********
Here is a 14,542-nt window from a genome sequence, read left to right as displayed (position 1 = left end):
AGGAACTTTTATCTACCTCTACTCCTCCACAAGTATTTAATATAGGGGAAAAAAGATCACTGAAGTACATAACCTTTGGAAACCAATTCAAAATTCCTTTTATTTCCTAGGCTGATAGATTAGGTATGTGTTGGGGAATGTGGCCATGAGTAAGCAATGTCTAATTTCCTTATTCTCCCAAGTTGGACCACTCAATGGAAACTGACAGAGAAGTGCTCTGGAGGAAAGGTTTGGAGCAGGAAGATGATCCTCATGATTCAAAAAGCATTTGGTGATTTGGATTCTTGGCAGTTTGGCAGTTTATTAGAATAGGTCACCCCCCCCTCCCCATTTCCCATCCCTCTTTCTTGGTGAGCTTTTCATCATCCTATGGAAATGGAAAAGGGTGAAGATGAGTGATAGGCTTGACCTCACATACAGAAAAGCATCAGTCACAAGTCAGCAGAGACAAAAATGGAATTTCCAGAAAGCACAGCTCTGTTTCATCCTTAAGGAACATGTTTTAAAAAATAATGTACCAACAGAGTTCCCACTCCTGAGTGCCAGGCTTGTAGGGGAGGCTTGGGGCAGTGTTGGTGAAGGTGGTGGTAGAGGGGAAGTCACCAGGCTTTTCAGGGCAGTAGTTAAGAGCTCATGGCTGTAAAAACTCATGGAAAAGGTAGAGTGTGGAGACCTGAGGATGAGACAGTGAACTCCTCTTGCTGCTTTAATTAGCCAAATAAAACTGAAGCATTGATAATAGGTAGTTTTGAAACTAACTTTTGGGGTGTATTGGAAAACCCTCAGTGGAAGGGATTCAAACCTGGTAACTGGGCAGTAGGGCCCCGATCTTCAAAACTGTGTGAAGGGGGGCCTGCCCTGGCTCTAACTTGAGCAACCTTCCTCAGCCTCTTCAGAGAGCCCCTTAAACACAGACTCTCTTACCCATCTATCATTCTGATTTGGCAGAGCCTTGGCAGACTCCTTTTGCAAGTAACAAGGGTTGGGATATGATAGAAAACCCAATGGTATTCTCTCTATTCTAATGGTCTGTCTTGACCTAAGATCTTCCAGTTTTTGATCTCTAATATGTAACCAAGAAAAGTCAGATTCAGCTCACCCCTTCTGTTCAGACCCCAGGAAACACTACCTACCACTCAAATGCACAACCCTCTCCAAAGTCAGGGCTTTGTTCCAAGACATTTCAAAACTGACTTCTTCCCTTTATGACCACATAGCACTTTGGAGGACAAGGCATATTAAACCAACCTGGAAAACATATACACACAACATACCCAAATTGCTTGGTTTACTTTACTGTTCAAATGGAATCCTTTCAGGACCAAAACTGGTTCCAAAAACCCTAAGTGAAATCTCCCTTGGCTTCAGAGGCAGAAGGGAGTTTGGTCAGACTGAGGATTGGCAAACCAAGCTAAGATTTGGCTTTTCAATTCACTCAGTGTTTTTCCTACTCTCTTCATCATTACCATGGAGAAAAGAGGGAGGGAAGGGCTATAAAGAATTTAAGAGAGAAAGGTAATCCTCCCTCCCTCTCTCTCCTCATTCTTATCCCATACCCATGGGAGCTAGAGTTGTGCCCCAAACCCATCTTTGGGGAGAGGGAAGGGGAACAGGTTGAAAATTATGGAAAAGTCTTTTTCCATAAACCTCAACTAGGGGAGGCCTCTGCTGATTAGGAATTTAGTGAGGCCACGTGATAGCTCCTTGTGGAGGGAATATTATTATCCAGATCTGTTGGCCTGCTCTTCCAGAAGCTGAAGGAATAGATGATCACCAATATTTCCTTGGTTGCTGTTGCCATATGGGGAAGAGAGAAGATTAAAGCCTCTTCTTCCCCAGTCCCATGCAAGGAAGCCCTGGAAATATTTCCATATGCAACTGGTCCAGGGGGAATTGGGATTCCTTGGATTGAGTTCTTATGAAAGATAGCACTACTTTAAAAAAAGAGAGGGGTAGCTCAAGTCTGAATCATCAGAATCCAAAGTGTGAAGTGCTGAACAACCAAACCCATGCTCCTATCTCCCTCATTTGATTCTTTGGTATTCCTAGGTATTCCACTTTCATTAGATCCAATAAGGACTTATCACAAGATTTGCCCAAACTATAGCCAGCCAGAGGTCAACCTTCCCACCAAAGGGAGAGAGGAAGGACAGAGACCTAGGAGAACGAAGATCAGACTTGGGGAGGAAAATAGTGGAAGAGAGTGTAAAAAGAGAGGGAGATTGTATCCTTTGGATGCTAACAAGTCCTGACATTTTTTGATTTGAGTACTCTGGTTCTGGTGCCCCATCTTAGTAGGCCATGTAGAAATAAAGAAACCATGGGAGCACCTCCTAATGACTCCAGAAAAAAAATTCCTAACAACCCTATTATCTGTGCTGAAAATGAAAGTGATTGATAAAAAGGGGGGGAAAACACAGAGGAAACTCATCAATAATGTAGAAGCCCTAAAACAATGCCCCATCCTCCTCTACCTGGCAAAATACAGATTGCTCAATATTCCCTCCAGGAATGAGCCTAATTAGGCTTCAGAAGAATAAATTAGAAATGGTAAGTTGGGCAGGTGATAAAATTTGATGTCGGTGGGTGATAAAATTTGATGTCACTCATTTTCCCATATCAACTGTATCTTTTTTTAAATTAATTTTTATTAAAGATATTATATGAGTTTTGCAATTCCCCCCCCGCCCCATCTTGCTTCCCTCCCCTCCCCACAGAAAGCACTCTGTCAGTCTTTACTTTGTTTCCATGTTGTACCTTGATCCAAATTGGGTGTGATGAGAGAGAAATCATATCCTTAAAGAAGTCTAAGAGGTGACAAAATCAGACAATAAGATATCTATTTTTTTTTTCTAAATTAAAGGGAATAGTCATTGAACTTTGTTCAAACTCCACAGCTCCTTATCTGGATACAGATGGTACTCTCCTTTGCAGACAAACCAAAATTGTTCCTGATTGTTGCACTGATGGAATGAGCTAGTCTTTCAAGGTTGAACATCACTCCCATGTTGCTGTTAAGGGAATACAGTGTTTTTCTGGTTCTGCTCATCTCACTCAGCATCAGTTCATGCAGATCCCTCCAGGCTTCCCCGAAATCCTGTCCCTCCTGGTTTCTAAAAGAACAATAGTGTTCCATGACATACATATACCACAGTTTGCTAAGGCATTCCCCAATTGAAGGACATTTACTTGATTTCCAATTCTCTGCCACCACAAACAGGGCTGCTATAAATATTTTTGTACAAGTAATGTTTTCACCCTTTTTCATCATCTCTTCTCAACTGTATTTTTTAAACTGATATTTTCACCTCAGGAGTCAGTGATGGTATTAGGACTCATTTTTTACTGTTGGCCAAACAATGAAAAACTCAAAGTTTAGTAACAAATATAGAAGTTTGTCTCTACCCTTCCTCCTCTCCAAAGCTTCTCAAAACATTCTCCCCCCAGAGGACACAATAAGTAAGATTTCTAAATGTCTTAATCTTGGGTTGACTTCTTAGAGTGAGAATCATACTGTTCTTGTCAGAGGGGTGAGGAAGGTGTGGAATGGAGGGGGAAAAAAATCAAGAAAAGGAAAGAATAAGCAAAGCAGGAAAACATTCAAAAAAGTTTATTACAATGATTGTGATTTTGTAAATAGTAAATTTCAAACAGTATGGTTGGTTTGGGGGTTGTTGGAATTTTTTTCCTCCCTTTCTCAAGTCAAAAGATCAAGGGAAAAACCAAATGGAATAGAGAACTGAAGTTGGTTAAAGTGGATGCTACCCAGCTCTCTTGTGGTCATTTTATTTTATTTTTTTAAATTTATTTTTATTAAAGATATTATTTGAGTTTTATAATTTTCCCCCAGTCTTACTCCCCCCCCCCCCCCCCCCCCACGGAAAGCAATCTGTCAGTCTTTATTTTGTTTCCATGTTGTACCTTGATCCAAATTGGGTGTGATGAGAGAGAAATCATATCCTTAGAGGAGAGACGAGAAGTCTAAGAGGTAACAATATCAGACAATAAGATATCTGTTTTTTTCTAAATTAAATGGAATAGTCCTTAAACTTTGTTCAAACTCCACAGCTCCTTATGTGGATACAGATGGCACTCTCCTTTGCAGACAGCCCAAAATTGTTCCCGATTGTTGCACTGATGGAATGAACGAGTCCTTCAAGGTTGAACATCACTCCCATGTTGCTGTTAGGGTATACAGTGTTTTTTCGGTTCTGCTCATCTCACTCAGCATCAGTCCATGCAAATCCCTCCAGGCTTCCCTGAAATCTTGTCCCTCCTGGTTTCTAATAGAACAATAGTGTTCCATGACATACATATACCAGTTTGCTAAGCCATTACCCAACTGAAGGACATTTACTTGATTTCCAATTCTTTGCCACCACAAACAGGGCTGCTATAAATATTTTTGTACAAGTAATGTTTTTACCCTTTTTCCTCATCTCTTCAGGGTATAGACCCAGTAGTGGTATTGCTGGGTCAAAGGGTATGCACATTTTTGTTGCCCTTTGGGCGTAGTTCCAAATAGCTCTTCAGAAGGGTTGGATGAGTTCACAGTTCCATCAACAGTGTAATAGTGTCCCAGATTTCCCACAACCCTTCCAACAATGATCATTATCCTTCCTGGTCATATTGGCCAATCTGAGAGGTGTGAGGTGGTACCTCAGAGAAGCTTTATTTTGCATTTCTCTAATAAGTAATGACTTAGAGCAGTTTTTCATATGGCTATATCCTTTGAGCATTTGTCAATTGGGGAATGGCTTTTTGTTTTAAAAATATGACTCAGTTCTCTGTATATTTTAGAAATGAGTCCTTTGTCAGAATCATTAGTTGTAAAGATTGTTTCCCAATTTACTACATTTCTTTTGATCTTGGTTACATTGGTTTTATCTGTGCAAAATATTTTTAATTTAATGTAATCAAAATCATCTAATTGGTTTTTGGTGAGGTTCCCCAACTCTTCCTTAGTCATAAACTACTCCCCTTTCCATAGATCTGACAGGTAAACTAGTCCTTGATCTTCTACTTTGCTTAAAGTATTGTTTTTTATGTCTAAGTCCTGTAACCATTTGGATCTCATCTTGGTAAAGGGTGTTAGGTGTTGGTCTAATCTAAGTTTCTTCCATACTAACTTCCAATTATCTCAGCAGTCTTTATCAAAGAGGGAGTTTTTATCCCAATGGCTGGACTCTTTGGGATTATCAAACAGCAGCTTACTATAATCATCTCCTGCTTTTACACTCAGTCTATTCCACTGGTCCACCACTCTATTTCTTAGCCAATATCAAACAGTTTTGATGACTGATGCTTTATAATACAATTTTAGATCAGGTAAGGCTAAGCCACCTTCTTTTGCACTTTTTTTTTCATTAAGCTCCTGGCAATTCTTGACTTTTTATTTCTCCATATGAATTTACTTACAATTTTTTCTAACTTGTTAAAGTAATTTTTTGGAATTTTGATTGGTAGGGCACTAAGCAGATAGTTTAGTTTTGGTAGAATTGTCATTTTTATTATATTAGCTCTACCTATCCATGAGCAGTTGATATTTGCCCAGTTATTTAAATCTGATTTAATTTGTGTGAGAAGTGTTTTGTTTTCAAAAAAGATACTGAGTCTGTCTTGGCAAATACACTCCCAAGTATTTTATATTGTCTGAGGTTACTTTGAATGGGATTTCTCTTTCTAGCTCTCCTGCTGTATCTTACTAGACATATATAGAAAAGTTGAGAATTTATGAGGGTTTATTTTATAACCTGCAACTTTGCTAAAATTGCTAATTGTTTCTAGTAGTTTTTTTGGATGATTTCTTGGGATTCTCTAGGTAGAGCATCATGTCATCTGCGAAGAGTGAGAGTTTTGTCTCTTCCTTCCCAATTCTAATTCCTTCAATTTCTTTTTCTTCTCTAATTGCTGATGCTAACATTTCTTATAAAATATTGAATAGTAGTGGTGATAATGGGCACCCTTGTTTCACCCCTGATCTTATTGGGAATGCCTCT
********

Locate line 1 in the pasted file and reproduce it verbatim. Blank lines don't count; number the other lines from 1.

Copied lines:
Here is a 14,542-nt window from a genome sequence, read left to right as displayed (position 1 = left end):